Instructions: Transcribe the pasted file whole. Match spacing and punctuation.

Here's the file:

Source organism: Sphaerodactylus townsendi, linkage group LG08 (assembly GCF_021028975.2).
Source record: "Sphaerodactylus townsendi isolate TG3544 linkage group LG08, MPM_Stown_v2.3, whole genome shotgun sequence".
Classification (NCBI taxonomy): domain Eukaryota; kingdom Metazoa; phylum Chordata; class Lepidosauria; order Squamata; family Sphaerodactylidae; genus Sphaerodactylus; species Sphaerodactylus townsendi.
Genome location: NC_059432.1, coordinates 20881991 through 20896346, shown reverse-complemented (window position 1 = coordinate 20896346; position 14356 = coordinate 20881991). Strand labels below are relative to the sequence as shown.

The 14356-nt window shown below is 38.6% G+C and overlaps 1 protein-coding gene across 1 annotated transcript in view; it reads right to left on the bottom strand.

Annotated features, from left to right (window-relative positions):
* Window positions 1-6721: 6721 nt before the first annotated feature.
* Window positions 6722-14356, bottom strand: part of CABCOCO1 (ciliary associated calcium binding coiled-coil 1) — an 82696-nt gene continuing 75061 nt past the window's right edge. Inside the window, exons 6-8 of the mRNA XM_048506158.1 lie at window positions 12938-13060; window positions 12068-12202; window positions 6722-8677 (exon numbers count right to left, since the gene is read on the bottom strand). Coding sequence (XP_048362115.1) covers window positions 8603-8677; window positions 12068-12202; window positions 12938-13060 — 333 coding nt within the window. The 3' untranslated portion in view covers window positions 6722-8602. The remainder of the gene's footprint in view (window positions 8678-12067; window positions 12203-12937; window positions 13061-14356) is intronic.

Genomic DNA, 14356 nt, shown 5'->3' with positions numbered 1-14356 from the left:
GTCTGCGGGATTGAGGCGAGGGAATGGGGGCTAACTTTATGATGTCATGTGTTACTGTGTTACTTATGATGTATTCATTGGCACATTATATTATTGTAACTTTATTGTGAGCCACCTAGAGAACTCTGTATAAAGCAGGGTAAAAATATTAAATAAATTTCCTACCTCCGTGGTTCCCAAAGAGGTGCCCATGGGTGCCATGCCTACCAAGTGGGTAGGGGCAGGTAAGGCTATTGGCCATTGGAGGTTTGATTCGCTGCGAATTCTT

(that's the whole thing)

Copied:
Source organism: Sphaerodactylus townsendi, linkage group LG08 (assembly GCF_021028975.2).
Source record: "Sphaerodactylus townsendi isolate TG3544 linkage group LG08, MPM_Stown_v2.3, whole genome shotgun sequence".
Classification (NCBI taxonomy): domain Eukaryota; kingdom Metazoa; phylum Chordata; class Lepidosauria; order Squamata; family Sphaerodactylidae; genus Sphaerodactylus; species Sphaerodactylus townsendi.
Genome location: NC_059432.1, coordinates 20881991 through 20896346, shown reverse-complemented (window position 1 = coordinate 20896346; position 14356 = coordinate 20881991). Strand labels below are relative to the sequence as shown.

The 14356-nt window shown below is 38.6% G+C and overlaps 1 protein-coding gene across 1 annotated transcript in view; it reads right to left on the bottom strand.

Annotated features, from left to right (window-relative positions):
* Window positions 1-6721: 6721 nt before the first annotated feature.
* Window positions 6722-14356, bottom strand: part of CABCOCO1 (ciliary associated calcium binding coiled-coil 1) — an 82696-nt gene continuing 75061 nt past the window's right edge. Inside the window, exons 6-8 of the mRNA XM_048506158.1 lie at window positions 12938-13060; window positions 12068-12202; window positions 6722-8677 (exon numbers count right to left, since the gene is read on the bottom strand). Coding sequence (XP_048362115.1) covers window positions 8603-8677; window positions 12068-12202; window positions 12938-13060 — 333 coding nt within the window. The 3' untranslated portion in view covers window positions 6722-8602. The remainder of the gene's footprint in view (window positions 8678-12067; window positions 12203-12937; window positions 13061-14356) is intronic.

Genomic DNA, 14356 nt, shown 5'->3' with positions numbered 1-14356 from the left:
GTCTGCGGGATTGAGGCGAGGGAATGGGGGCTAACTTTATGATGTCATGTGTTACTGTGTTACTTATGATGTATTCATTGGCACATTATATTATTGTAACTTTATTGTGAGCCACCTAGAGAACTCTGTATAAAGCAGGGTAAAAATATTAAATAAATTTCCTACCTCCGTGGTTCCCAAAGAGGTGCCCATGGGTGCCATGCCTACCAAGTGGGTAGGGGCAGGTAAGGCTATTGGCCATTGGAGGTTTGATTCGCTGCGAATTCTT